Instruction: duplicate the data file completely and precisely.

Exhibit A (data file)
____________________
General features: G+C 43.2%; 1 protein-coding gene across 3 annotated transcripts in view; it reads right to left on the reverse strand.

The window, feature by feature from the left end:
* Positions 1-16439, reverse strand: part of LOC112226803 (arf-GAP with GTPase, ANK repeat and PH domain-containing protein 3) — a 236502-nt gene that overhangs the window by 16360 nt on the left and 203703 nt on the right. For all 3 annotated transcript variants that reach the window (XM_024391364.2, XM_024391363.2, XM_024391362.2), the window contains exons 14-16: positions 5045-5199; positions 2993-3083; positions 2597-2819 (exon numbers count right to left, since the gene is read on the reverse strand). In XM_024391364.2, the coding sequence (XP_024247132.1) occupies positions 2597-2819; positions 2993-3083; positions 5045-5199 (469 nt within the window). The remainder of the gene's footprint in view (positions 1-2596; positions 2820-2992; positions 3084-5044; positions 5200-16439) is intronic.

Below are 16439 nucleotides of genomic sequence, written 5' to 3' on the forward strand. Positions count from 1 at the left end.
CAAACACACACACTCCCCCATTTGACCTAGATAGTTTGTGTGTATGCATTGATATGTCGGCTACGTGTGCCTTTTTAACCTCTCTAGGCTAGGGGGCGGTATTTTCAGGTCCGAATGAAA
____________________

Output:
General features: G+C 43.2%; 1 protein-coding gene across 3 annotated transcripts in view; it reads right to left on the reverse strand.

The window, feature by feature from the left end:
* Positions 1-16439, reverse strand: part of LOC112226803 (arf-GAP with GTPase, ANK repeat and PH domain-containing protein 3) — a 236502-nt gene that overhangs the window by 16360 nt on the left and 203703 nt on the right. For all 3 annotated transcript variants that reach the window (XM_024391364.2, XM_024391363.2, XM_024391362.2), the window contains exons 14-16: positions 5045-5199; positions 2993-3083; positions 2597-2819 (exon numbers count right to left, since the gene is read on the reverse strand). In XM_024391364.2, the coding sequence (XP_024247132.1) occupies positions 2597-2819; positions 2993-3083; positions 5045-5199 (469 nt within the window). The remainder of the gene's footprint in view (positions 1-2596; positions 2820-2992; positions 3084-5044; positions 5200-16439) is intronic.

Below are 16439 nucleotides of genomic sequence, written 5' to 3' on the forward strand. Positions count from 1 at the left end.
CAAACACACACACTCCCCCATTTGACCTAGATAGTTTGTGTGTATGCATTGATATGTCGGCTACGTGTGCCTTTTTAACCTCTCTAGGCTAGGGGGCGGTATTTTCAGGTCCGAATGAAA